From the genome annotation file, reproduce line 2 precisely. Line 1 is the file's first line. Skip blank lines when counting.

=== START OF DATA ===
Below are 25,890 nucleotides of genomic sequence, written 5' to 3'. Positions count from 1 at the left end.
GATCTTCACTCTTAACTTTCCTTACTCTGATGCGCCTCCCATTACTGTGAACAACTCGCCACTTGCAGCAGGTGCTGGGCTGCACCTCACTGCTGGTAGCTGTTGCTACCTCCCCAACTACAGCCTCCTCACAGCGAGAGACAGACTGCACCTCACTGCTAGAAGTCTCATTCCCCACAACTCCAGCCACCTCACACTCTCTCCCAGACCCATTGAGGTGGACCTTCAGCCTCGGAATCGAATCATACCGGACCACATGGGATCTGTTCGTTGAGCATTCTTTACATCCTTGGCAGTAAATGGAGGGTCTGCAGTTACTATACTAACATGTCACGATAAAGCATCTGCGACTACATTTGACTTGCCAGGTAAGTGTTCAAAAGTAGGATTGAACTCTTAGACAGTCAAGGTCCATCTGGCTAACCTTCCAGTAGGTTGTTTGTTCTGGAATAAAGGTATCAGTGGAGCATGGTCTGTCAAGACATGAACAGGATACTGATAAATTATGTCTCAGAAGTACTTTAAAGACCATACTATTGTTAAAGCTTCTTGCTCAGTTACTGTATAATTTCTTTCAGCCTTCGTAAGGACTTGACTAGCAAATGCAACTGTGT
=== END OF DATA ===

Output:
GATCTTCACTCTTAACTTTCCTTACTCTGATGCGCCTCCCATTACTGTGAACAACTCGCCACTTGCAGCAGGTGCTGGGCTGCACCTCACTGCTGGTAGCTGTTGCTACCTCCCCAACTACAGCCTCCTCACAGCGAGAGACAGACTGCACCTCACTGCTAGAAGTCTCATTCCCCACAACTCCAGCCACCTCACACTCTCTCCCAGACCCATTGAGGTGGACCTTCAGCCTCGGAATCGAATCATACCGGACCACATGGGATCTGTTCGTTGAGCATTCTTTACATCCTTGGCAGTAAATGGAGGGTCTGCAGTTACTATACTAACATGTCACGATAAAGCATCTGCGACTACATTTGACTTGCCAGGTAAGTGTTCAAAAGTAGGATTGAACTCTTAGACAGTCAAGGTCCATCTGGCTAACCTTCCAGTAGGTTGTTTGTTCTGGAATAAAGGTATCAGTGGAGCATGGTCTGTCAAGACATGAACAGGATACTGATAAATTATGTCTCAGAAGTACTTTAAAGACCATACTATTGTTAAAGCTTCTTGCTCAGTTACTGTATAATTTCTTTCAGCCTTCGTAAGGACTTGACTAGCAAATGCAACTGTGT